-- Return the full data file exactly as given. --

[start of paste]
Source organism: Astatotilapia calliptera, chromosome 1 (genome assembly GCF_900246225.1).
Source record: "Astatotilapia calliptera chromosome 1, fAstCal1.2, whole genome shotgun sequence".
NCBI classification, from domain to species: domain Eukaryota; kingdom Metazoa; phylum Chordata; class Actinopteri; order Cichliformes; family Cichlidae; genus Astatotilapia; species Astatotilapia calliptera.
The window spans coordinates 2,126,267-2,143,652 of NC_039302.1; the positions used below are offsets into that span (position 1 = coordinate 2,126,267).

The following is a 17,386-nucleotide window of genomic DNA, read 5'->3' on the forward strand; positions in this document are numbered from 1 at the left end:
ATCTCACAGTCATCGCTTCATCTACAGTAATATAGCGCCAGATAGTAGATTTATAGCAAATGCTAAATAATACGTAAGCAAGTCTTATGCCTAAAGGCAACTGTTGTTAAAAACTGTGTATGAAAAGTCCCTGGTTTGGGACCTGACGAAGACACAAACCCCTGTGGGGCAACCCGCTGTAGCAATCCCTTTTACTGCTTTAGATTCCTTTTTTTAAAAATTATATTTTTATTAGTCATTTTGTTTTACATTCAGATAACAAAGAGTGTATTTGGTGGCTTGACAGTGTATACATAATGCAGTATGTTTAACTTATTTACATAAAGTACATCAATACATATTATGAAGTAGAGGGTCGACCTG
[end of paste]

Source organism: Astatotilapia calliptera, chromosome 1 (genome assembly GCF_900246225.1).
Source record: "Astatotilapia calliptera chromosome 1, fAstCal1.2, whole genome shotgun sequence".
NCBI classification, from domain to species: domain Eukaryota; kingdom Metazoa; phylum Chordata; class Actinopteri; order Cichliformes; family Cichlidae; genus Astatotilapia; species Astatotilapia calliptera.
The window spans coordinates 2,126,267-2,143,652 of NC_039302.1; the positions used below are offsets into that span (position 1 = coordinate 2,126,267).

The following is a 17,386-nucleotide window of genomic DNA, read 5'->3' on the forward strand; positions in this document are numbered from 1 at the left end:
ATCTCACAGTCATCGCTTCATCTACAGTAATATAGCGCCAGATAGTAGATTTATAGCAAATGCTAAATAATACGTAAGCAAGTCTTATGCCTAAAGGCAACTGTTGTTAAAAACTGTGTATGAAAAGTCCCTGGTTTGGGACCTGACGAAGACACAAACCCCTGTGGGGCAACCCGCTGTAGCAATCCCTTTTACTGCTTTAGATTCCTTTTTTTAAAAATTATATTTTTATTAGTCATTTTGTTTTACATTCAGATAACAAAGAGTGTATTTGGTGGCTTGACAGTGTATACATAATGCAGTATGTTTAACTTATTTACATAAAGTACATCAATACATATTATGAAGTAGAGGGTCGACCTG